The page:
Critical review, published in Epilepsia Open
Epilepsy can occur in individuals with Down syndrome (DS), with epileptic spasms representing the most frequent seizure type in this population. Epileptic spasms are brief seizures characterized by bending of the trunk and bending/extension of the limbs. These types of seizures can have devastating consequences on the development of individuals with the condition. This review sought to explore the lifetime prevalence and underlying mechanism of epileptic spasms in this population. We also aimed to review the response rate to various treatments, the relapse rate, and the development of subsequent epilepsy or autism in this population.
A comprehensive literature search was conducted for articles discussing the lifetime prevalence, diagnosis, treatment, outcomes, or underlying cause of epileptic spasms in animal models or individuals with DS. According to available literature, the global clinic-based lifetime prevalence of epilepsy in individuals with DS ranged from 1.6% to 23.1%, with epileptic spasms representing 6.7% to 66.7% of these cases.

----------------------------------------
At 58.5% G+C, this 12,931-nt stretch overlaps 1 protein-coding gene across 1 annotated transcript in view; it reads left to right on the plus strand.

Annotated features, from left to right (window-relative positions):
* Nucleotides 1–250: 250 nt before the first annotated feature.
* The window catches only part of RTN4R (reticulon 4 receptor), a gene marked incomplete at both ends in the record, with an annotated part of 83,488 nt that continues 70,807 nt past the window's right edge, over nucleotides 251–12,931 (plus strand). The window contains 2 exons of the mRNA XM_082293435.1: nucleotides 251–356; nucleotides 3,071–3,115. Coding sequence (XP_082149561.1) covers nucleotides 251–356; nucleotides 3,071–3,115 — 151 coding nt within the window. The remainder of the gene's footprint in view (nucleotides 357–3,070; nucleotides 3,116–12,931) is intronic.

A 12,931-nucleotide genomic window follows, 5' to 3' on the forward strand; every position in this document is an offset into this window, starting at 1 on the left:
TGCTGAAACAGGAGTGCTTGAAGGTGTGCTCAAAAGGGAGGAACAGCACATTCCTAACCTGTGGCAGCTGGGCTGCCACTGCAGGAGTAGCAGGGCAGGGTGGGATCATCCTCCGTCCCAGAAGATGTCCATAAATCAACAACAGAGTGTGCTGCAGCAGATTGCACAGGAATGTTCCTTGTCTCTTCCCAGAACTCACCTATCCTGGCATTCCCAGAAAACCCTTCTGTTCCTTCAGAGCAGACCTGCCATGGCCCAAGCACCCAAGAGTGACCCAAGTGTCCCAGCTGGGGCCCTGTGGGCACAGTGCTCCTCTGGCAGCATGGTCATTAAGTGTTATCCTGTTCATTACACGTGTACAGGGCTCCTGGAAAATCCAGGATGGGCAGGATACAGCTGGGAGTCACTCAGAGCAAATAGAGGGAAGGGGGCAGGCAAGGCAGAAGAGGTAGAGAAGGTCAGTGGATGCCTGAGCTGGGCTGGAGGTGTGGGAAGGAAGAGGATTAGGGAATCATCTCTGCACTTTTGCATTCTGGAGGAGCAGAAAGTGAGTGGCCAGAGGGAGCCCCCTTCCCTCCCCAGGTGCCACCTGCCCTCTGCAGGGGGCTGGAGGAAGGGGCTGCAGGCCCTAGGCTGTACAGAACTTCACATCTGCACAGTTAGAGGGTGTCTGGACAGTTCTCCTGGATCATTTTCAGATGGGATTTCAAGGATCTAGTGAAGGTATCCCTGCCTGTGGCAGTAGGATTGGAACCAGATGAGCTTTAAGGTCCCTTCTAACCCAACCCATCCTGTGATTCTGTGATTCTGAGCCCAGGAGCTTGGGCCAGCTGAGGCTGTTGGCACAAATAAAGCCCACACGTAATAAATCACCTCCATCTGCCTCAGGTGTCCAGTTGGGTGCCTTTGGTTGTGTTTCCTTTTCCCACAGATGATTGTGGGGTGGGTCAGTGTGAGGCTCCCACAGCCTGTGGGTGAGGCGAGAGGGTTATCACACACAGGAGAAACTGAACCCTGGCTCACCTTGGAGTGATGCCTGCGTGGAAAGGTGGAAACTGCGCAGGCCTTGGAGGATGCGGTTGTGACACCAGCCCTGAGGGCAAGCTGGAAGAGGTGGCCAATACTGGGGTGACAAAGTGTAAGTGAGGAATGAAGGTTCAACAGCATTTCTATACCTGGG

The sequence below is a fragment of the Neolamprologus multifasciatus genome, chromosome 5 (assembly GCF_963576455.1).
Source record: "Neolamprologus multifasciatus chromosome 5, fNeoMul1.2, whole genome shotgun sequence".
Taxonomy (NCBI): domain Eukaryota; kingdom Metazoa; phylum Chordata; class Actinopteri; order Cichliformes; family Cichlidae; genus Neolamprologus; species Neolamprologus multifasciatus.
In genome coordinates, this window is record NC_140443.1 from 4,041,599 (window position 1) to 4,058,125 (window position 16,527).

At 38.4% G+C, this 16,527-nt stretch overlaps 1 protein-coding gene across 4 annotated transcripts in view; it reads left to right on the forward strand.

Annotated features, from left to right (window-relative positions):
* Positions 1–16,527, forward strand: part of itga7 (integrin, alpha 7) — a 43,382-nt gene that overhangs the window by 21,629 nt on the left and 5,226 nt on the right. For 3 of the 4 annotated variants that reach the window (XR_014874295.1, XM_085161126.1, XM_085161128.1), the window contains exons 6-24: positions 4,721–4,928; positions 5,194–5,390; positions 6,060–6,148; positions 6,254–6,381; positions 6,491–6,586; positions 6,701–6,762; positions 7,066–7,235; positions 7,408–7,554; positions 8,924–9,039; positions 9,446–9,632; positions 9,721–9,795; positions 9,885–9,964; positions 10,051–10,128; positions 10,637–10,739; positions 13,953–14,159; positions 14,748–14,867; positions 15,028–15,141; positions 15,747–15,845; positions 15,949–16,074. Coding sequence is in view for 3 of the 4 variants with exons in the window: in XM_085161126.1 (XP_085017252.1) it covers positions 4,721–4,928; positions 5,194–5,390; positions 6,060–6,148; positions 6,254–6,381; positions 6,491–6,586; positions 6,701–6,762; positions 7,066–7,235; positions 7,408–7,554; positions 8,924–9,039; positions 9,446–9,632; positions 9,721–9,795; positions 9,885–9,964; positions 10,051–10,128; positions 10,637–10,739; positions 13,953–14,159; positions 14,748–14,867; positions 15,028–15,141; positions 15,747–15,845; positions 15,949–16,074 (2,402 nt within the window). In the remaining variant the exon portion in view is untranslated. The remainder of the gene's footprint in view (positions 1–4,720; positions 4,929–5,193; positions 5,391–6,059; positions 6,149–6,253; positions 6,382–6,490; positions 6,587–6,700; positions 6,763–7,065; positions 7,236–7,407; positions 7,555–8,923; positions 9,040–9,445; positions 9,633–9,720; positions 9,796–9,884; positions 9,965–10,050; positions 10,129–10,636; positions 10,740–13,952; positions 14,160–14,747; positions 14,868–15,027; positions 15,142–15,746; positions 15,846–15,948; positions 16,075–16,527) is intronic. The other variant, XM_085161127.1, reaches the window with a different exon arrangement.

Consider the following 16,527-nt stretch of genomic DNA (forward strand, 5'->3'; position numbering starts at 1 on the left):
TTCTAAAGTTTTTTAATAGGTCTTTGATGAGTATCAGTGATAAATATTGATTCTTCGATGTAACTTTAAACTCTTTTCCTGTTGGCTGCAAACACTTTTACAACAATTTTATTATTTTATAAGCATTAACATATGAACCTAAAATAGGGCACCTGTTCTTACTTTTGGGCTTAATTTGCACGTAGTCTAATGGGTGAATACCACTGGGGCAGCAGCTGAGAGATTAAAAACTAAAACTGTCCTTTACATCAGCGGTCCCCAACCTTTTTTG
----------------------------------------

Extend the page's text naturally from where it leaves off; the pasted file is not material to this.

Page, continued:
Response rate to treatment with a specific steroid hormone was highest (81%) and has the most literature supporting its use, with other treatments, including vigabatrin (Sabril®) and other antiepileptic drugs, having lower response rates. Epileptic spasms occur more frequently in children with DS than in the general population, though more studies are needed to determine the true lifetime prevalence of epileptic spasms in this population. Generally, children with DS and epileptic spasms tend to be more responsive to treatment and have better outcomes than children with epileptic spasms of unknown cause, in terms of response and relapse rates, as well as the development of intractable epilepsy.